In a series of conversations, recorded between 2011 and 2014, that vary from lively and engaging to staid and tiresome, author Coetzee and his friend, psychotherapist Kurtz, discuss the nature of fiction and truth. Their overriding concerns include storytelling’s power to shape the struggle between individual and society, and people’s resistance to telling their own stories without inhibition. In an early conversation, Coetzee asks whether, in telling his life’s story, he should shape the narrative to heighten drama, or instead stick to objective facts. Kurtz responds that she cannot abide by this opposition between truth and practicality, but that individuals should be content with a version of the truth that works for them. Coetzee wonders repeatedly whether a person’s past can ever be truly buried; Kurtz doesn’t believe it can. Responding to Coetzee’s fascination with how groups shape individuals, Kurtz asserts that “early family experiences” ultimately determine one’s “power for creativity or destructiveness.” Eventually, though only after Coetzee’s overbearing voice becomes wearisome, he concludes that the difference between them is that Kurtz wants to help her patients become happier through greater self-awareness, whereas he doubts such understanding is possible. Reading these rambling conversations is like stumbling onto a private conversation between two people overly absorbed in their personal intellectual games. (Oct.)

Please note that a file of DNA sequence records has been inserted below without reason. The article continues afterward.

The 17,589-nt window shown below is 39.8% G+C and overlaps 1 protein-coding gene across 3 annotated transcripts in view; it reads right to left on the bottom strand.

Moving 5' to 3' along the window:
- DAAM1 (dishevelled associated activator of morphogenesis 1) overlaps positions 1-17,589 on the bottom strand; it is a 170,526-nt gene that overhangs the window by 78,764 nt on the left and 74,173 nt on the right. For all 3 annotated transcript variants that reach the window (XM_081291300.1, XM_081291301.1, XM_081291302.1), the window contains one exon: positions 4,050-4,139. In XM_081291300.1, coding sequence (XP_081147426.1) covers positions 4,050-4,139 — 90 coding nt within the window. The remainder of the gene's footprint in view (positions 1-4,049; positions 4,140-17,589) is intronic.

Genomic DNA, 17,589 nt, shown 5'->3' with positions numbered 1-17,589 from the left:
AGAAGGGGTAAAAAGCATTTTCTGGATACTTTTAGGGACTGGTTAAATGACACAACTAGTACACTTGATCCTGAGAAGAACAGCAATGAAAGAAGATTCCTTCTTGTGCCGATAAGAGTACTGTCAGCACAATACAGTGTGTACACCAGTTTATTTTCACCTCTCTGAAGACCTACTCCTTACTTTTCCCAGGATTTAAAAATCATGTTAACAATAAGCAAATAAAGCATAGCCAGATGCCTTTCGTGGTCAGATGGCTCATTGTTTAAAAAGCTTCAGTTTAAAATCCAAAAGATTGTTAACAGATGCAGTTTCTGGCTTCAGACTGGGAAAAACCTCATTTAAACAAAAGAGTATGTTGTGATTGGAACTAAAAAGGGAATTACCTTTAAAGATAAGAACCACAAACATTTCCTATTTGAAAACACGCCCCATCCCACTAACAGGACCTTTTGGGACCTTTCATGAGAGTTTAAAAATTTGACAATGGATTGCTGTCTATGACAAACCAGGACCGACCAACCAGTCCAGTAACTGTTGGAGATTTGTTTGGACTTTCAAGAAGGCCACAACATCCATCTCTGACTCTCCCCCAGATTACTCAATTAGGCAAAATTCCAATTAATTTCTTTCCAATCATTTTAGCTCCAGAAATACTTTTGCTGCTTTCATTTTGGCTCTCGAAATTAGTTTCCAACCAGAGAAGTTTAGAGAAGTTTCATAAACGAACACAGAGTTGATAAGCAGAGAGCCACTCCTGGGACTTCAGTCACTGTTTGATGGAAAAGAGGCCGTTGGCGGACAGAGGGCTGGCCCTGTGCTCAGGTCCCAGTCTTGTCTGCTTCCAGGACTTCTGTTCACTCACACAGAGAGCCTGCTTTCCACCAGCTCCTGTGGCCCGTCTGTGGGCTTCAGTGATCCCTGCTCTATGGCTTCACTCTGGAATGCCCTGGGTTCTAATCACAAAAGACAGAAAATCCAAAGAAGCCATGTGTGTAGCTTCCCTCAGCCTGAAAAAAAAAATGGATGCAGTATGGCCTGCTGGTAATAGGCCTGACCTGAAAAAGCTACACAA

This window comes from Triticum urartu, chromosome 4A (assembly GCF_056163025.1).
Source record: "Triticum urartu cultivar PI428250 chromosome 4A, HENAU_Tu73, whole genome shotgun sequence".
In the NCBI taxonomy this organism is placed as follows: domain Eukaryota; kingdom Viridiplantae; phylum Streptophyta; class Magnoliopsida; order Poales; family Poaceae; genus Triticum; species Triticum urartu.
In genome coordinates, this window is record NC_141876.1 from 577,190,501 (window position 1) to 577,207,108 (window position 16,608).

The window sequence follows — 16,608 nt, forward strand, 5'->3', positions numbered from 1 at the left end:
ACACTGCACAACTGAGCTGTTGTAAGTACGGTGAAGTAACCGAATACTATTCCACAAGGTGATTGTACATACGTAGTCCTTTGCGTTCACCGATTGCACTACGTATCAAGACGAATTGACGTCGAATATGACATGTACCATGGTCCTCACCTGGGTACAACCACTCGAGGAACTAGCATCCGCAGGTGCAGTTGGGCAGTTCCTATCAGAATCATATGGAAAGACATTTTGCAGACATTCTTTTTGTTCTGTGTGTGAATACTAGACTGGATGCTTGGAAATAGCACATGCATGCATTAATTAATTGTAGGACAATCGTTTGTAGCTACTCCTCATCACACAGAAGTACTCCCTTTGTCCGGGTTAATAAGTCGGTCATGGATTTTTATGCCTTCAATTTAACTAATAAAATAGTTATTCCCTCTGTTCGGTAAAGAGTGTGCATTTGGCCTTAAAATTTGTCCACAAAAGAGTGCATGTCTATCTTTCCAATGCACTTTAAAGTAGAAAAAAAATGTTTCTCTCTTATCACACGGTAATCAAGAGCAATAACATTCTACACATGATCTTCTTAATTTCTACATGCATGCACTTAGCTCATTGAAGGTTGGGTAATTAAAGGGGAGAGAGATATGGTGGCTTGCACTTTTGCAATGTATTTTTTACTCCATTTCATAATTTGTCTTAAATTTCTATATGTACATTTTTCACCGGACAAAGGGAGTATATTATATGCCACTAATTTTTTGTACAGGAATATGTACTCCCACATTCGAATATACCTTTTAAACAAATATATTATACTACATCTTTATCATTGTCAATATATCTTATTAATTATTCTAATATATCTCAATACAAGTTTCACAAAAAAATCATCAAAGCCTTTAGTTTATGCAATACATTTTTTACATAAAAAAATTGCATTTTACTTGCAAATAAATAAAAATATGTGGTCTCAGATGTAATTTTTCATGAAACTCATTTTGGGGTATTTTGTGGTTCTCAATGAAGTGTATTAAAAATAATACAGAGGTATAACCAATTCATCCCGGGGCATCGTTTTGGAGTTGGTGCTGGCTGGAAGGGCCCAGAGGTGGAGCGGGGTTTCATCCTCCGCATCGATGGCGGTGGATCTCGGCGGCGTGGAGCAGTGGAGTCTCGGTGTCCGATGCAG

Reviewed on: 08/24/2015 Release date: 09/29/2015 Genre: Nonfiction
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